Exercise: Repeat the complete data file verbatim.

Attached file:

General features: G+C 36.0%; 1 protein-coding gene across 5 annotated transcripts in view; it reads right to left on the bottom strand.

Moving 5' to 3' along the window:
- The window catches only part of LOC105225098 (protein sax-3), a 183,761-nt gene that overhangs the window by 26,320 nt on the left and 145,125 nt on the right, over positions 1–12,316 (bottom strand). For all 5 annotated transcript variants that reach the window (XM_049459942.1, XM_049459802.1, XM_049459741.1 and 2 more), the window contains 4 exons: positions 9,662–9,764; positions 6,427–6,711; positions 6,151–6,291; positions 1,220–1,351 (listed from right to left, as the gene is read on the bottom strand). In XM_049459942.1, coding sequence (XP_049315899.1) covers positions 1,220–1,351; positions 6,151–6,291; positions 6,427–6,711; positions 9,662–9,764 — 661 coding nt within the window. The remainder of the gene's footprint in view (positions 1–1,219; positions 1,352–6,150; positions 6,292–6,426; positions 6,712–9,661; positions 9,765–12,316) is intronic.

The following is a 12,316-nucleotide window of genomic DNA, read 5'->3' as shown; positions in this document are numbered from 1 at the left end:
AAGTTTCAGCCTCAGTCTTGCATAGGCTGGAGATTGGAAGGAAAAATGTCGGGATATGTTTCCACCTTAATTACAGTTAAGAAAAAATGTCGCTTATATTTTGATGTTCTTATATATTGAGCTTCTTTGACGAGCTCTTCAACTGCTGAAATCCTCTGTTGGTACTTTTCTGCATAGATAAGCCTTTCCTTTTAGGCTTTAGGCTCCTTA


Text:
General features: G+C 36.0%; 1 protein-coding gene across 5 annotated transcripts in view; it reads right to left on the bottom strand.

Moving 5' to 3' along the window:
- The window catches only part of LOC105225098 (protein sax-3), a 183,761-nt gene that overhangs the window by 26,320 nt on the left and 145,125 nt on the right, over positions 1–12,316 (bottom strand). For all 5 annotated transcript variants that reach the window (XM_049459942.1, XM_049459802.1, XM_049459741.1 and 2 more), the window contains 4 exons: positions 9,662–9,764; positions 6,427–6,711; positions 6,151–6,291; positions 1,220–1,351 (listed from right to left, as the gene is read on the bottom strand). In XM_049459942.1, coding sequence (XP_049315899.1) covers positions 1,220–1,351; positions 6,151–6,291; positions 6,427–6,711; positions 9,662–9,764 — 661 coding nt within the window. The remainder of the gene's footprint in view (positions 1–1,219; positions 1,352–6,150; positions 6,292–6,426; positions 6,712–9,661; positions 9,765–12,316) is intronic.

The following is a 12,316-nucleotide window of genomic DNA, read 5'->3' as shown; positions in this document are numbered from 1 at the left end:
AAGTTTCAGCCTCAGTCTTGCATAGGCTGGAGATTGGAAGGAAAAATGTCGGGATATGTTTCCACCTTAATTACAGTTAAGAAAAAATGTCGCTTATATTTTGATGTTCTTATATATTGAGCTTCTTTGACGAGCTCTTCAACTGCTGAAATCCTCTGTTGGTACTTTTCTGCATAGATAAGCCTTTCCTTTTAGGCTTTAGGCTCCTTA